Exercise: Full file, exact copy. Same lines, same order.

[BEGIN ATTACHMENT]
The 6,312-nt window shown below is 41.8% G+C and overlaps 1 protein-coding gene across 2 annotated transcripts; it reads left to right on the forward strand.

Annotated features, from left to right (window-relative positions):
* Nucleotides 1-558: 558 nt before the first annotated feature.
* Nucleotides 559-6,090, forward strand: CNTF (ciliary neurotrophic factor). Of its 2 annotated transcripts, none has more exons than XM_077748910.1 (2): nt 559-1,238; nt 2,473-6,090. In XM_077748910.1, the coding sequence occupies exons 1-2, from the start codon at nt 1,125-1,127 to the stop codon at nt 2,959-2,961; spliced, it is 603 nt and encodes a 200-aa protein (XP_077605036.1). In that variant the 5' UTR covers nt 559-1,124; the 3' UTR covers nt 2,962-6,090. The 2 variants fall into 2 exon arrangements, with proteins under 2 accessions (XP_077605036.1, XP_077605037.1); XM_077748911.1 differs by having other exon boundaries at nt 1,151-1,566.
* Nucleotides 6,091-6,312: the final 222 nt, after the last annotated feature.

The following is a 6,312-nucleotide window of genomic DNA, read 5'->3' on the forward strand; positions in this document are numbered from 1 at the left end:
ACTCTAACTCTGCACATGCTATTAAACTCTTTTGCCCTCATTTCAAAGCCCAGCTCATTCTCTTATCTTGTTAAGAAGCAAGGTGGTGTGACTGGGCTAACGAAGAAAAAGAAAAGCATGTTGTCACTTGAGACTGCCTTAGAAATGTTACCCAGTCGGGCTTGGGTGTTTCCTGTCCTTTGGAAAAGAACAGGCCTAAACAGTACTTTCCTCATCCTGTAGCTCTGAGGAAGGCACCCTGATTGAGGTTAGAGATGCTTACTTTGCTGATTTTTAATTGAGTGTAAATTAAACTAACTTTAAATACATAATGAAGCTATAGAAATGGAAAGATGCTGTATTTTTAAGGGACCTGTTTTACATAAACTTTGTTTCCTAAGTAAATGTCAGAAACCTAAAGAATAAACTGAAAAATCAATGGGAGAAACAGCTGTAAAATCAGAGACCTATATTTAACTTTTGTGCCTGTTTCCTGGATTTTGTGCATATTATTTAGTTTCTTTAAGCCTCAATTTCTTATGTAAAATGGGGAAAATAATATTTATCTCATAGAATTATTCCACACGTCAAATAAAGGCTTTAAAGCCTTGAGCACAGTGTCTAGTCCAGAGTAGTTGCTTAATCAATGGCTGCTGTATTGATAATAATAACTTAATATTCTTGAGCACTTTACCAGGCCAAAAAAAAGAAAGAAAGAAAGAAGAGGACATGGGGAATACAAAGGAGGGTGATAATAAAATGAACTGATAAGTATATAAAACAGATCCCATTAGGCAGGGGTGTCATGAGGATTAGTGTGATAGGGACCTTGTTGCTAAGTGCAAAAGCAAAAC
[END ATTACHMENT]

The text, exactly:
The 6,312-nt window shown below is 41.8% G+C and overlaps 1 protein-coding gene across 2 annotated transcripts; it reads left to right on the forward strand.

Annotated features, from left to right (window-relative positions):
* Nucleotides 1-558: 558 nt before the first annotated feature.
* Nucleotides 559-6,090, forward strand: CNTF (ciliary neurotrophic factor). Of its 2 annotated transcripts, none has more exons than XM_077748910.1 (2): nt 559-1,238; nt 2,473-6,090. In XM_077748910.1, the coding sequence occupies exons 1-2, from the start codon at nt 1,125-1,127 to the stop codon at nt 2,959-2,961; spliced, it is 603 nt and encodes a 200-aa protein (XP_077605036.1). In that variant the 5' UTR covers nt 559-1,124; the 3' UTR covers nt 2,962-6,090. The 2 variants fall into 2 exon arrangements, with proteins under 2 accessions (XP_077605036.1, XP_077605037.1); XM_077748911.1 differs by having other exon boundaries at nt 1,151-1,566.
* Nucleotides 6,091-6,312: the final 222 nt, after the last annotated feature.

The following is a 6,312-nucleotide window of genomic DNA, read 5'->3' on the forward strand; positions in this document are numbered from 1 at the left end:
ACTCTAACTCTGCACATGCTATTAAACTCTTTTGCCCTCATTTCAAAGCCCAGCTCATTCTCTTATCTTGTTAAGAAGCAAGGTGGTGTGACTGGGCTAACGAAGAAAAAGAAAAGCATGTTGTCACTTGAGACTGCCTTAGAAATGTTACCCAGTCGGGCTTGGGTGTTTCCTGTCCTTTGGAAAAGAACAGGCCTAAACAGTACTTTCCTCATCCTGTAGCTCTGAGGAAGGCACCCTGATTGAGGTTAGAGATGCTTACTTTGCTGATTTTTAATTGAGTGTAAATTAAACTAACTTTAAATACATAATGAAGCTATAGAAATGGAAAGATGCTGTATTTTTAAGGGACCTGTTTTACATAAACTTTGTTTCCTAAGTAAATGTCAGAAACCTAAAGAATAAACTGAAAAATCAATGGGAGAAACAGCTGTAAAATCAGAGACCTATATTTAACTTTTGTGCCTGTTTCCTGGATTTTGTGCATATTATTTAGTTTCTTTAAGCCTCAATTTCTTATGTAAAATGGGGAAAATAATATTTATCTCATAGAATTATTCCACACGTCAAATAAAGGCTTTAAAGCCTTGAGCACAGTGTCTAGTCCAGAGTAGTTGCTTAATCAATGGCTGCTGTATTGATAATAATAACTTAATATTCTTGAGCACTTTACCAGGCCAAAAAAAAGAAAGAAAGAAAGAAGAGGACATGGGGAATACAAAGGAGGGTGATAATAAAATGAACTGATAAGTATATAAAACAGATCCCATTAGGCAGGGGTGTCATGAGGATTAGTGTGATAGGGACCTTGTTGCTAAGTGCAAAAGCAAAAC